The Caspian tiger

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The Caspian tiger was, without a shadow of a doubt, one of the felines that most influenced the imagination of Asia and the Middle East. Unfortunately, this mammal of immense beauty seems extinct, but for this very reason it should not be forgotten in any way

The Caspian tiger

Until its extinction, the Caspian tiger was one of the largest and most spectacular specimens of this species, so much so that it represented strength, grace and royalty in the places where it lived for centuries. Related to the Bengal tiger and, even more so, to the Siberian one, this magnificent feline was not inferior to them for size and appearance, so much so that the male had an average length of 280 cm and an average weight of 210 kg.


The cloak, on the other hand, in the summer season was very similar to the first, while in winter it was closer to the second, while maintaining brighter colors.

The tiger of Persia and Turkey

The range of the Caspian tiger extended from the Caucasus mountains to the Taklamakan desert in Chinese Xinjiang. However, the big cat did not live everywhere in these areas, but rather concentrated near waterways, whether they were rivers, lakes or even swamps. His favorite prey were wild boars, deer and cattle, but he also didn’t disdain birds,large insects and other mammals.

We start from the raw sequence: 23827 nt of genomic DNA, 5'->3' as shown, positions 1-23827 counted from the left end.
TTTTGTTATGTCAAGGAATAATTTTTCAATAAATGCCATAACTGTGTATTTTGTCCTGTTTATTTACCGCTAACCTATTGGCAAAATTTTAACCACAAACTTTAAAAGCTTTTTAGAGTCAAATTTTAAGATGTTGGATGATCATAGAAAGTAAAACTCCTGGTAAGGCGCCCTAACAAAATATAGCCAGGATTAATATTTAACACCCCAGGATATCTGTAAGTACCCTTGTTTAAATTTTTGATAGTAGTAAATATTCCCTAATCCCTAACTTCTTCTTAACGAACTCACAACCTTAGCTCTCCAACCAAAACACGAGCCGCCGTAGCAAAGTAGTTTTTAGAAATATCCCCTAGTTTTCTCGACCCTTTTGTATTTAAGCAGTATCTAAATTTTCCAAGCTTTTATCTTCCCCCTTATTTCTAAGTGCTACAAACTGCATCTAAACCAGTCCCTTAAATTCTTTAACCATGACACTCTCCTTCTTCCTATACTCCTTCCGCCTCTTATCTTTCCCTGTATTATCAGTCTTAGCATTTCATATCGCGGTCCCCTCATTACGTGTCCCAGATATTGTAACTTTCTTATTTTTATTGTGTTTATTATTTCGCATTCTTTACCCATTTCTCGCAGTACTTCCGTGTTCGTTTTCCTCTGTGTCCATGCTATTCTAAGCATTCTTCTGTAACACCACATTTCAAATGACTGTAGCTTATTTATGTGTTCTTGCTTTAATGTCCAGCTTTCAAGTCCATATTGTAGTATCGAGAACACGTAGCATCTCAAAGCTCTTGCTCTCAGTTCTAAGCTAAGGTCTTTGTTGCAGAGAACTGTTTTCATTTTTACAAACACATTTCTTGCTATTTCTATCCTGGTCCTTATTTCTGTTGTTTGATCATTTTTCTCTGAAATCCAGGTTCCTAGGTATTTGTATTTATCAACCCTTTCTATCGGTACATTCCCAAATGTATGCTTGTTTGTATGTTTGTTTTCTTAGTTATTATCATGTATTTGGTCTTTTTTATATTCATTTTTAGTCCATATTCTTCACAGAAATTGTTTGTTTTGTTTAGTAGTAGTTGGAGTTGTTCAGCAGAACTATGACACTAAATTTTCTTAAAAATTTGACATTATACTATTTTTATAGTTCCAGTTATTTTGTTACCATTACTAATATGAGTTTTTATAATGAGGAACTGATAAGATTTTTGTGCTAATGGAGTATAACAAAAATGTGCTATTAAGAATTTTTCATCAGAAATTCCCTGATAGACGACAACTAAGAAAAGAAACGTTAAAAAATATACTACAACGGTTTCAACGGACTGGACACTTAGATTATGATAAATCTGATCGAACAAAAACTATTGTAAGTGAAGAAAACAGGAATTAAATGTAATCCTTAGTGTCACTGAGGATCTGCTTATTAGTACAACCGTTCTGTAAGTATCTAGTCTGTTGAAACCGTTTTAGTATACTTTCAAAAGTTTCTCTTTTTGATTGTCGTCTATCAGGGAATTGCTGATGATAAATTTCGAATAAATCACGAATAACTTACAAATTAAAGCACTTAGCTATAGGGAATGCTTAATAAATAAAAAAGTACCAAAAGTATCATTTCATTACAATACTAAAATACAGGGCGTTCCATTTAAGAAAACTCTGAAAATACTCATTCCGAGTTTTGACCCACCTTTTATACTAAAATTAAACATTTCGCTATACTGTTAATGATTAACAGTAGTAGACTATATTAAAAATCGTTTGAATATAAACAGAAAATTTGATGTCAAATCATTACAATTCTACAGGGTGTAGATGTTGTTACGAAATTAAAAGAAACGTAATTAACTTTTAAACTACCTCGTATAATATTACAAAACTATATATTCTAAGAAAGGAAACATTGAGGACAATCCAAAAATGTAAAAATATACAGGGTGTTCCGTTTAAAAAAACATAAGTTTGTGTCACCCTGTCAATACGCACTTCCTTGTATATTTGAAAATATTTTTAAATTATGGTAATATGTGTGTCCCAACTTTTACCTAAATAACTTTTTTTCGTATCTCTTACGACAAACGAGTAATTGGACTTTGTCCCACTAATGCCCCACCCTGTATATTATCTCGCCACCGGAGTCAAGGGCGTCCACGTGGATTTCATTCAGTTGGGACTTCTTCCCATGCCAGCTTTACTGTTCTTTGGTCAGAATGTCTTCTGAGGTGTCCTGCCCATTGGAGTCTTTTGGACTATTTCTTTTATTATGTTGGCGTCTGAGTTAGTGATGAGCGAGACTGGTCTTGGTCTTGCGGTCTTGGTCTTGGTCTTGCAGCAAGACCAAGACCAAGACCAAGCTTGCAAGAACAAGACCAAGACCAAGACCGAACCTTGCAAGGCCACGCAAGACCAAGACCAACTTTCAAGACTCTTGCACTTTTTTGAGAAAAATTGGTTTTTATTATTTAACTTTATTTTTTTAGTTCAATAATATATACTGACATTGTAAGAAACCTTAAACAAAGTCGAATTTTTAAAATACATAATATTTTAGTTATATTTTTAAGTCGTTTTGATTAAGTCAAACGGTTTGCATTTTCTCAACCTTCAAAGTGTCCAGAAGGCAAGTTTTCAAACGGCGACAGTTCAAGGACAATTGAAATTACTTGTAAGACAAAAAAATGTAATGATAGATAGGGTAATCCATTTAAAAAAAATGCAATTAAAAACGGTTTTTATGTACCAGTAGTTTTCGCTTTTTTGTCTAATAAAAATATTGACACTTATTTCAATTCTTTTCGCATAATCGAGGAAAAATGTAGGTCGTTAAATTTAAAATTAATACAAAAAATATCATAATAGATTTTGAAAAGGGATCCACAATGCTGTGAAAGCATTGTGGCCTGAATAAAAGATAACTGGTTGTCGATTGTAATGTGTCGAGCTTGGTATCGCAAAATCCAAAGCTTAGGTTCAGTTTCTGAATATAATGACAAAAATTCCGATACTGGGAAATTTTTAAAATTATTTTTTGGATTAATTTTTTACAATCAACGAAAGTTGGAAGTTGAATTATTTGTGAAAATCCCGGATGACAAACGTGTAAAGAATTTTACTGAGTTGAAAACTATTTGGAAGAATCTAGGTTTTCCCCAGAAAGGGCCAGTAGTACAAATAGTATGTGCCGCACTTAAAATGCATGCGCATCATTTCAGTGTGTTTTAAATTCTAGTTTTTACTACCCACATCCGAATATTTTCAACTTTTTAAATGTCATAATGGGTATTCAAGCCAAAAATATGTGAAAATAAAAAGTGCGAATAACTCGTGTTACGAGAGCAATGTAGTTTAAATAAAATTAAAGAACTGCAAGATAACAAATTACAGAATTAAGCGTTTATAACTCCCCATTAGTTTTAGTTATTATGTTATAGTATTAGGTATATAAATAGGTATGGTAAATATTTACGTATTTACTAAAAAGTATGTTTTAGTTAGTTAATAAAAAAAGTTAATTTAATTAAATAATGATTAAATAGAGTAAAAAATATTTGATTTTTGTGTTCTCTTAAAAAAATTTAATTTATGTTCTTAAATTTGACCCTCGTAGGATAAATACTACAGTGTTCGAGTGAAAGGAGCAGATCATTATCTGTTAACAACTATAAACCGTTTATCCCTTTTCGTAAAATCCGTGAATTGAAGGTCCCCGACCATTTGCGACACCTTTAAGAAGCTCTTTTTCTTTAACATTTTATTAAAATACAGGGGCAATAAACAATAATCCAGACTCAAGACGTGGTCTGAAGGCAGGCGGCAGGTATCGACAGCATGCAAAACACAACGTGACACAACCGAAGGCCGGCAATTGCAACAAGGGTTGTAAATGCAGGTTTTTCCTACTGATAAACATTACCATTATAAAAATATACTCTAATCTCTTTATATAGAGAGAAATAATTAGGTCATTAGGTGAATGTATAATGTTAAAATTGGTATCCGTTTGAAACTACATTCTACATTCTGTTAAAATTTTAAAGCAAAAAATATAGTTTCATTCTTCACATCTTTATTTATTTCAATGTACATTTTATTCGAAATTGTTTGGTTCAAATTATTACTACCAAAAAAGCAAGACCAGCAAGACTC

Unfortunately, its extinction is strongly linked to the disappearance of its habitat, radically transformed with the arrival of industry on the territory. To make these places more productive, in fact, the USSR exploited for a long time intensive cultivation for cotton, devastating a large part of Central Asia in an irreparable way; the greatest example of this is the Aral Sea, now reduced to a pale memory of what it was. With these transformations, it was more and more difficult for the big cat to find what to eat, moreover the great development of human activities led our species to come into more contact with tigers, leading to increasingly frequent hunting episodes.

And today?

Although officially no sightings have been made in years, many naturalists continue to hope that, albeit in small numbers, the Caucasian tiger will continue to pay homage to the land with its presence. This is because, at the end of the 1980s, a survey was carried out in the province of Şırnak, in the south-east of Turkey, discovering that 1 to 8 tigers were killed every year.


Unfortunately this question did not have a sequel but it is possible that, even today, this splendid animal peoples the most inaccessible corners of Asia.

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